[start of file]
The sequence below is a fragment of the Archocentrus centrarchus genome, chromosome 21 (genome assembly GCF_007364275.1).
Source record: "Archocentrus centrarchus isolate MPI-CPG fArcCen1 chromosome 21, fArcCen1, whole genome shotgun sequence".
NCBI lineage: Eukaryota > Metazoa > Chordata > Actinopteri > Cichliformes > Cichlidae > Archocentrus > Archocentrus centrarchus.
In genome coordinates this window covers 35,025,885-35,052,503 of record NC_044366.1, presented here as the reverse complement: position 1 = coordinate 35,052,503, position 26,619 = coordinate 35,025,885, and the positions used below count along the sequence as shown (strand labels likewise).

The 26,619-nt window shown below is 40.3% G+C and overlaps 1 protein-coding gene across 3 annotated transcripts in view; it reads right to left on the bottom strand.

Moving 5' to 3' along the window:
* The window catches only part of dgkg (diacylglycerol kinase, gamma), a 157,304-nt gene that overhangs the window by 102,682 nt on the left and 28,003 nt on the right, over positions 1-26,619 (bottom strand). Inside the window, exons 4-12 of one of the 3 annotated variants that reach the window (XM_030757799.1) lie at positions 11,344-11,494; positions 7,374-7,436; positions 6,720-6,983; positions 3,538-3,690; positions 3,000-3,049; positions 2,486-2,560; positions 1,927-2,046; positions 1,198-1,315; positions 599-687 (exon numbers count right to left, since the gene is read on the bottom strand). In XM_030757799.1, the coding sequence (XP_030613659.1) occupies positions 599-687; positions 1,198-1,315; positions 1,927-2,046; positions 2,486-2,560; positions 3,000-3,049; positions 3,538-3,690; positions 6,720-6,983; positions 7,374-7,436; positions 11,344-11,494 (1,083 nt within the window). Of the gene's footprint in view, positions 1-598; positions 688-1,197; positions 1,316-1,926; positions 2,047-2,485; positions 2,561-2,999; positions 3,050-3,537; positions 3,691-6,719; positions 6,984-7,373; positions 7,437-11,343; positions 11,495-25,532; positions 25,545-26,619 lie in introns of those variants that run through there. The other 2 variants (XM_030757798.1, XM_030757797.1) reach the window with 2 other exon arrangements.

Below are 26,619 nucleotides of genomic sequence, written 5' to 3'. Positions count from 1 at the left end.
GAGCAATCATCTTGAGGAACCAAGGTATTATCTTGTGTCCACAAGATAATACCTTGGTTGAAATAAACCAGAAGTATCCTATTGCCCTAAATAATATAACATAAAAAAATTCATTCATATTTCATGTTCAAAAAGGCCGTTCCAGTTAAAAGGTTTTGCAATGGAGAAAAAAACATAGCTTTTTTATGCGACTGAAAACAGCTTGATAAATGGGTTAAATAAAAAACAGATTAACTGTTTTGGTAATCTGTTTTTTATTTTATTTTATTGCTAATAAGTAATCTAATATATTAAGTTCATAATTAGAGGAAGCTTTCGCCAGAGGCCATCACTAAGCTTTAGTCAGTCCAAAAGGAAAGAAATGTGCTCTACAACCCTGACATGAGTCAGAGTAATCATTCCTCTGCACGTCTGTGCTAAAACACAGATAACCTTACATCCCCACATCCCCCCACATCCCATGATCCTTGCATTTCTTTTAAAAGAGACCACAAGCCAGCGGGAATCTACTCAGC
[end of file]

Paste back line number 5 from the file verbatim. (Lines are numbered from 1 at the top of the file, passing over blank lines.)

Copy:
The 26,619-nt window shown below is 40.3% G+C and overlaps 1 protein-coding gene across 3 annotated transcripts in view; it reads right to left on the bottom strand.